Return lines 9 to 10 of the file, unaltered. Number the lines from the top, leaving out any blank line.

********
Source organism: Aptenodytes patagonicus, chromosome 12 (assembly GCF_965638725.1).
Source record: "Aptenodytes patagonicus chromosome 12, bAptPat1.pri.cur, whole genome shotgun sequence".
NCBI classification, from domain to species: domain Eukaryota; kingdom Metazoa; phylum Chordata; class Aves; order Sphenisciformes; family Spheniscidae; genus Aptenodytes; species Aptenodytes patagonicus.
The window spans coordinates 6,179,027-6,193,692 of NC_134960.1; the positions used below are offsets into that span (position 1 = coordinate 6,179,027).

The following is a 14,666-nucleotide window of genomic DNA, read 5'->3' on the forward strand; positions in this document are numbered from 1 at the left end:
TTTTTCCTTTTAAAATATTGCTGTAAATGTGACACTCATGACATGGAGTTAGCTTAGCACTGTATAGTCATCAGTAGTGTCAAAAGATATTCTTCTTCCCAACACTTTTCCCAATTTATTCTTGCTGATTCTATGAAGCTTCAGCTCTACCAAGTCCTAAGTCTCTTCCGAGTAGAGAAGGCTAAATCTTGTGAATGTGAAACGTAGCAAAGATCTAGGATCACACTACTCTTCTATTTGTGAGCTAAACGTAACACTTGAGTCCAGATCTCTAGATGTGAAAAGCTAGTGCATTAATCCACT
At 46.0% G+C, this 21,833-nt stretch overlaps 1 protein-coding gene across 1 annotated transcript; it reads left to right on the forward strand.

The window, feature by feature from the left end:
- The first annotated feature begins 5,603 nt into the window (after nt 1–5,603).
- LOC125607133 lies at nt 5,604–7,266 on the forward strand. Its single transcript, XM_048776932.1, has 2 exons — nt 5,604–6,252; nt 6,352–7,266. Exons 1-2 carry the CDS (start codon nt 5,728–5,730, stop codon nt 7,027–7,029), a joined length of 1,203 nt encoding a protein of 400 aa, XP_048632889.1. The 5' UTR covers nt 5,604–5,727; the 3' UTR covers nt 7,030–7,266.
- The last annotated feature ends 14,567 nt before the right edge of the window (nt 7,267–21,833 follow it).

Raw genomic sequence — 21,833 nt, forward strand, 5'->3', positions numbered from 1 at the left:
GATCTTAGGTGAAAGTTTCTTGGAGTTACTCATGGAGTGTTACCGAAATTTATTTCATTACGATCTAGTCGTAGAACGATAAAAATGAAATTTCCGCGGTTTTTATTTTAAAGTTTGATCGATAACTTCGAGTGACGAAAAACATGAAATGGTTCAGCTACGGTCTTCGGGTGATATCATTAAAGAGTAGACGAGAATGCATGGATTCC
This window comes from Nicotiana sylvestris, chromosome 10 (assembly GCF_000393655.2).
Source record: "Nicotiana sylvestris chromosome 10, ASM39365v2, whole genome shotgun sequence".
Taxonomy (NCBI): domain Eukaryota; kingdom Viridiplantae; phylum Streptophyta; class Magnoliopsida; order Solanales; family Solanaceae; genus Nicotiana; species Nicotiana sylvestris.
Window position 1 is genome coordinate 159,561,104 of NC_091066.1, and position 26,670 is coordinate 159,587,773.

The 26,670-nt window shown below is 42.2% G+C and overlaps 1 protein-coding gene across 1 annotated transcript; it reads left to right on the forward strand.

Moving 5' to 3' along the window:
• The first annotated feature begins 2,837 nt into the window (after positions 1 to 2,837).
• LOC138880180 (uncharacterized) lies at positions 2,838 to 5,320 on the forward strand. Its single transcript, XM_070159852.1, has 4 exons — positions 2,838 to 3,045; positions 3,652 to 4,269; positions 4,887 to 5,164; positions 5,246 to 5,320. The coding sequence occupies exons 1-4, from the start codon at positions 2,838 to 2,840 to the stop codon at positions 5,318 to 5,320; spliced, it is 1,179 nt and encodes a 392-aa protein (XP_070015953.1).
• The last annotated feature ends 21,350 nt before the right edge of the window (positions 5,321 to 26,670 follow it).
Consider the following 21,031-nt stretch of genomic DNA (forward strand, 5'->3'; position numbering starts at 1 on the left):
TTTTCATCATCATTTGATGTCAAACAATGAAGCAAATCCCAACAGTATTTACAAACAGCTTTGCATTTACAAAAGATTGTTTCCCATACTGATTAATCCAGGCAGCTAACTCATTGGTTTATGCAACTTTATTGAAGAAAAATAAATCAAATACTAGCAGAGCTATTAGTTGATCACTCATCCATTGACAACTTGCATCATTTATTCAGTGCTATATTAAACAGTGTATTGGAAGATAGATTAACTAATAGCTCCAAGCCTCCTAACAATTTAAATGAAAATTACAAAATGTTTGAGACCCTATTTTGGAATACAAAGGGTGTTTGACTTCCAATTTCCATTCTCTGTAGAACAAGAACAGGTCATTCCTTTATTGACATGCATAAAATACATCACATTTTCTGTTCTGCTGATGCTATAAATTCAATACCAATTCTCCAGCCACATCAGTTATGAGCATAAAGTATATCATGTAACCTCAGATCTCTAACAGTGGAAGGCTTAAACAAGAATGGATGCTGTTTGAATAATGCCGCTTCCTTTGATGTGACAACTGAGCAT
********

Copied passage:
- The first annotated feature begins 5,603 nt into the window (after nt 1–5,603).
- LOC125607133 lies at nt 5,604–7,266 on the forward strand. Its single transcript, XM_048776932.1, has 2 exons — nt 5,604–6,252; nt 6,352–7,266. Exons 1-2 carry the CDS (start codon nt 5,728–5,730, stop codon nt 7,027–7,029), a joined length of 1,203 nt encoding a protein of 400 aa, XP_048632889.1. The 5' UTR covers nt 5,604–5,727; the 3' UTR covers nt 7,030–7,266.